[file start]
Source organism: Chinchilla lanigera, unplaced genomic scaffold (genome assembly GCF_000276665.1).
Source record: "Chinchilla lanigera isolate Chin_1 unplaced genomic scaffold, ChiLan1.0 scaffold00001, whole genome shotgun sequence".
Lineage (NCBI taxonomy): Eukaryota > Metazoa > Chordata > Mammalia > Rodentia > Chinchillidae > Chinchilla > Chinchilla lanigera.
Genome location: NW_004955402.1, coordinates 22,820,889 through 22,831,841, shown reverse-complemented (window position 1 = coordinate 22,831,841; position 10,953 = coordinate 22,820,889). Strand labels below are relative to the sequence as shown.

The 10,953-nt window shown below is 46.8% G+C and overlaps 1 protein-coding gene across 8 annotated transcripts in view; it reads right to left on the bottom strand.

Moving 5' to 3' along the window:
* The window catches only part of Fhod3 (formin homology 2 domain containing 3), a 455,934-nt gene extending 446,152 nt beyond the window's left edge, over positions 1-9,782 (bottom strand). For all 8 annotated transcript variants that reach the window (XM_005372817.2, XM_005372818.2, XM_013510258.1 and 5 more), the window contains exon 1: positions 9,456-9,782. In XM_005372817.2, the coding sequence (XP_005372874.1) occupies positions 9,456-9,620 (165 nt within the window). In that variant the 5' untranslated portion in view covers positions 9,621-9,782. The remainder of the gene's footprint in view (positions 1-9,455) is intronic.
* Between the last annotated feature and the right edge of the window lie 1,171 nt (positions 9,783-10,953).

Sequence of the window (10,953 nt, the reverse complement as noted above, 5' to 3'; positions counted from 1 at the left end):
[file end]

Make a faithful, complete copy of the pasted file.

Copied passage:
Source organism: Chinchilla lanigera, unplaced genomic scaffold (genome assembly GCF_000276665.1).
Source record: "Chinchilla lanigera isolate Chin_1 unplaced genomic scaffold, ChiLan1.0 scaffold00001, whole genome shotgun sequence".
Lineage (NCBI taxonomy): Eukaryota > Metazoa > Chordata > Mammalia > Rodentia > Chinchillidae > Chinchilla > Chinchilla lanigera.
Genome location: NW_004955402.1, coordinates 22,820,889 through 22,831,841, shown reverse-complemented (window position 1 = coordinate 22,831,841; position 10,953 = coordinate 22,820,889). Strand labels below are relative to the sequence as shown.

The 10,953-nt window shown below is 46.8% G+C and overlaps 1 protein-coding gene across 8 annotated transcripts in view; it reads right to left on the bottom strand.

Moving 5' to 3' along the window:
* The window catches only part of Fhod3 (formin homology 2 domain containing 3), a 455,934-nt gene extending 446,152 nt beyond the window's left edge, over positions 1-9,782 (bottom strand). For all 8 annotated transcript variants that reach the window (XM_005372817.2, XM_005372818.2, XM_013510258.1 and 5 more), the window contains exon 1: positions 9,456-9,782. In XM_005372817.2, the coding sequence (XP_005372874.1) occupies positions 9,456-9,620 (165 nt within the window). In that variant the 5' untranslated portion in view covers positions 9,621-9,782. The remainder of the gene's footprint in view (positions 1-9,455) is intronic.
* Between the last annotated feature and the right edge of the window lie 1,171 nt (positions 9,783-10,953).

Sequence of the window (10,953 nt, the reverse complement as noted above, 5' to 3'; positions counted from 1 at the left end):